Dr. Harvey went on to list several more specific justifications for maintaining a nuclear arsenal, beginning with “Nuclear weapons prevent large scale wars of aggression. In the one case where they were used, they terminated a large scale war of aggression.” This is clearly not true. Nuclear weapons did not prevent the Korean War or the Vietnam War waged against a nuclear-armed United States. Nuclear weapons did not prevent smaller scale aggression like the Falklands War. China and Russia fought each other along their border when both had nuclear weapons. But, for the sake of argument, let’s assume that nuclear weapons might contribute to deterrence of large scale wars of aggression. This is a good example of the weakness of every argument in favor of nuclear weapons. While it may be true that nuclear weapons contribute to conventional deterrence, many things contribute to that deterrence, for example, potential political isolation, diversion of resources, destruction of industrial capacity, massive military fatalities, danger of domestic political upheaval, and loosing the war. So even if, as we have assumed, nuclear weapons contribute to preventing aggressive wars, what is their relative contribution and at what cost? And how do they prevent wars? By threatening nuclear Armageddon or by threatening to inflict pain greater than any gain from aggression. If the former, then do we want that mission? If the latter, then how many nuclear weapons do we need? Dozens? Finally, even the statement that the nuclear weapons ended World War II is no longer assumed.

The next justification for nuclear weapons is that “Nuclear weapons discourage the use of weapons of mass destruction against the United States and its allies.” Again, this may be true to some extent. But many things discourage the use of nuclear weapons. If North Korea used nuclear weapons against the United States, the U.S. would, I am absolutely certain, invade and occupy North Korea, Kim Jung Il, would not survive. The US might or might not use nuclear bombs in that military operation but, regardless, it would have little effect on the outcome and would make little if any difference to the North Korean deterrent calculation. Many things also contribute to that deterrence so what is the net contribution of using nuclear weapons for this role and what are the costs and risks? I am sure that nuclear bombs could be used as doorstops but that does not mean that stopping doors is desirable nuclear mission because a lot of other things can be used as doorstops with less risk.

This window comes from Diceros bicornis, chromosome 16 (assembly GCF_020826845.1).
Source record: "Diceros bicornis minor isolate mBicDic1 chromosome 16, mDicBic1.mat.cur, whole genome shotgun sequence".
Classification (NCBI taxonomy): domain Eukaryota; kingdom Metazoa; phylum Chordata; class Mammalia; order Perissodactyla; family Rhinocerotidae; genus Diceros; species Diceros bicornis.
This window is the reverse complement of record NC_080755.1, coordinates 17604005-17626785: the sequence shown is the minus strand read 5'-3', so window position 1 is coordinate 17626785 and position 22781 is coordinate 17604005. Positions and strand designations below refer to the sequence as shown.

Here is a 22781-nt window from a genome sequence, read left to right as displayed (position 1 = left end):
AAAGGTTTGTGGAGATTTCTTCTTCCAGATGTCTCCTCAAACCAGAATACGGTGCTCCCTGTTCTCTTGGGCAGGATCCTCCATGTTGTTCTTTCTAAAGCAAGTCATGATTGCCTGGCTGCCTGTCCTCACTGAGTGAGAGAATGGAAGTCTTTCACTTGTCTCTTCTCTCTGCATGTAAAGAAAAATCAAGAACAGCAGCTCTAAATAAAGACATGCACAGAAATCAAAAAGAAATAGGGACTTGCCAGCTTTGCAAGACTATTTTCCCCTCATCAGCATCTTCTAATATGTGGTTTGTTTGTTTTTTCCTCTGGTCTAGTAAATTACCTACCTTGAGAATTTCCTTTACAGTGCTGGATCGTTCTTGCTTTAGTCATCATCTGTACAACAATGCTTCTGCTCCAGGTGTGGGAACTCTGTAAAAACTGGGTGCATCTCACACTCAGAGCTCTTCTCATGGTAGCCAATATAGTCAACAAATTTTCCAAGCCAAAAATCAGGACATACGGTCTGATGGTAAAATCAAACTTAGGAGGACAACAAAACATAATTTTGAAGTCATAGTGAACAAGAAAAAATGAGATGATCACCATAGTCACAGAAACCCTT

Next Dr. Harvey says, “They [nuclear weapons] dissuade potential adversaries from engaging in nuclear arms races with the United States.” This is an incomplete statement at best. Clearly the United States and the Soviet Union engaged in arms races because of the other’s nuclear weapons. This is most likely a statement of what is often called the “lowered bar” argument. It is an argument for why we need thousands of nuclear weapons because if we had only hundreds then lesser powers, like China, might be tempted to compete with us, while they will not even try as long as we have thousands. While I cannot disprove this argument, it is utterly contrary to Chinese nuclear doctrine and behavior that has been consistent for three decades. Moreover, this argument disregards completely the potential role of mutually beneficial negotiated arms control agreements that could bring all the world’s nuclear arsenals down to very low levels.

Dr. Harvey even fit in the terrorist threat, saying “They won’t deter terrorists but they could deter rogue states from transferring nuclear warheads or materials to terrorists.” The logic here is just as empty as it is in the case of deterrence of large scale wars. Let us assume, for the sake of argument, that nuclear weapons do contribute some such deterrence. Given our overwhelming conventional superiority, don’t you think North Korea and Iran are already largely deterred? So the question is not whether they are deterred or whether nuclear weapons contribute to deterrence but what is the marginal contribution of nuclear weapons and what are the risks of having nuclear weapons and of legitimizing them for this mission? Dr. Harvey and the rest of the Bush Administration have yet to address these questions.